Highlights• Diabetics with persistent protein in the urine over four to five years had greater declines in cognitive function than diabetics without protein in the urine.• The decline was subtle; however, over 10 to 15 years it could translate into noticeable impairment.People with type 2 diabetes have a 50% to 60% increased risk of experiencing cognitive impairment than people without diabetes.
Newswise — Washington, DC (August 29, 2013) — The presence of protein in the urine may be a marker of risk for future cognitive decline in patients with type 2 diabetes and normal kidney function, according to a study appearing in an upcoming issue of the Clinical Journal of the American Society of Nephrology (CJASN). The finding suggests that urinary protein may be an early warning sign regarding patients’ cognitive abilities.
Individuals with diabetes have an increased risk of experiencing cognitive impairment, especially impairment due to vascular causes. Joshua Barzilay, MD (Kaiser Permanente of Georgia/Emory School of Medicine), Lenore Launer, PhD (National Institute on Aging) and their colleagues evaluated whether albuminuria—a kidney complication that is common in people with diabetes and is characterized by protein excretion in the urine—predicts cognitive decline in older adults with diabetes.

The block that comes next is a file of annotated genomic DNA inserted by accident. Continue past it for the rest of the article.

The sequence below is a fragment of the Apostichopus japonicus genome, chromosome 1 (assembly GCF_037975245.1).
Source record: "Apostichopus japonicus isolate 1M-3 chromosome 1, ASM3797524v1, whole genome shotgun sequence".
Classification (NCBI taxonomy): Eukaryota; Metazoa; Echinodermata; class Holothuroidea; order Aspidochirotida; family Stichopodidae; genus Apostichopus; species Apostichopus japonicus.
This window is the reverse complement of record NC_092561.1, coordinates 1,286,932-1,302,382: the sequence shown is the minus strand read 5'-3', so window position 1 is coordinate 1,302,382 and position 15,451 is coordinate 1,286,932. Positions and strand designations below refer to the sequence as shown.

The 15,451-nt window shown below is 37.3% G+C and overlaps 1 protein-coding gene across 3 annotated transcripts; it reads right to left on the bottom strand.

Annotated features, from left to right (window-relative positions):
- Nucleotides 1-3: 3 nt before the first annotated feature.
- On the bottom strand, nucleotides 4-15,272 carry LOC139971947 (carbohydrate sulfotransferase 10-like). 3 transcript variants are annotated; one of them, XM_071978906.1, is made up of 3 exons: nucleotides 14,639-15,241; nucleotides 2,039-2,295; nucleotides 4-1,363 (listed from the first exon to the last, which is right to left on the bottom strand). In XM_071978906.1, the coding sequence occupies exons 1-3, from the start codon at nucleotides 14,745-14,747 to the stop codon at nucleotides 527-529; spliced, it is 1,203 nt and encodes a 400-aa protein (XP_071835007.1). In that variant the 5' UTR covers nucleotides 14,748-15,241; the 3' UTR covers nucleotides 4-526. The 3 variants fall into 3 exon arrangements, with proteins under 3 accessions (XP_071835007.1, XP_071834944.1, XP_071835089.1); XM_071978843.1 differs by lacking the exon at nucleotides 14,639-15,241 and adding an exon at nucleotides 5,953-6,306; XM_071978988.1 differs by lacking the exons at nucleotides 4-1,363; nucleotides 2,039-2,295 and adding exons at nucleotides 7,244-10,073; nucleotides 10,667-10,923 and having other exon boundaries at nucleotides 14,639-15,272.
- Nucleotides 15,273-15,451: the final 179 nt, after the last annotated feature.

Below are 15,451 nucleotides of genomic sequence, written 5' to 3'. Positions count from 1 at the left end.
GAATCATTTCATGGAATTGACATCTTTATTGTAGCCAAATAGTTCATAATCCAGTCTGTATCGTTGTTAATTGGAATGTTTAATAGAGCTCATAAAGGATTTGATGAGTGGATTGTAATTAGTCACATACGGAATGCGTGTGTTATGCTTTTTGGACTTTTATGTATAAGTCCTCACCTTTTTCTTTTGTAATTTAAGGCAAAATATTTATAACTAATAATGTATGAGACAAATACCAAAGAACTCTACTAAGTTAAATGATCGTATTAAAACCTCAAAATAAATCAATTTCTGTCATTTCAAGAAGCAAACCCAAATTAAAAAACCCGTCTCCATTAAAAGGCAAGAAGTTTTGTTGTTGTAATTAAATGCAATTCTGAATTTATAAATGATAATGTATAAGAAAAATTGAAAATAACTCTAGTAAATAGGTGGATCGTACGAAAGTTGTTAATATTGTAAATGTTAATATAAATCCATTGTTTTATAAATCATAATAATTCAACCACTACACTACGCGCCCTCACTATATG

The researchers studied 2977 diabetics with an average age of 62 years. Patients were recruited between August 2003 and December 2005 and were followed until June 2009. Participants underwent three neuropsychological tests: at the start of the study and again at 20 and 40 months. Tests included information processing speed, verbal memory, and executive function.
People with persistent albuminuria over four to five years had greater percent declines on information processing speed than participants without albuminuria. Persistent and progressive albuminuria were linked with a greater than 5% decline in information processing speed scores but not with verbal memory or executive function performance.“Our finding was a subtle change in cognition; however, were this decline to continue over 10 to 15 years it could translate into noticeable cognitive decline by the age of 75 to 80 years, when cognitive impairment generally becomes clinically evident,” said Dr. Barzilay. “Given how common albuminuria and diabetes are in the older population, these findings have a great deal of importance from a population point of view. Moreover, albuminuria is also common among older people with hypertension without diabetes.”
Study co-authors include James Lovato, MS, Anne Murray, MD, MS, Jeff Williamson, MD, Faramaz Ismail-Beigi, MD, PhD, Diane Karl, MD, and Vasilios Papademetriou, MD.
Disclosures: The authors reported no financial disclosures. The work was funded by the National Institutes of Health and the National Institute on Aging.
The article, entitled “Albuminuria and Cognitive Decline in People With Diabetes and Normal Renal Function,” will appear online at http://cjasn.asnjournals.org/ on August 29, 2013, doi: 10.2215/CJN.11321112.
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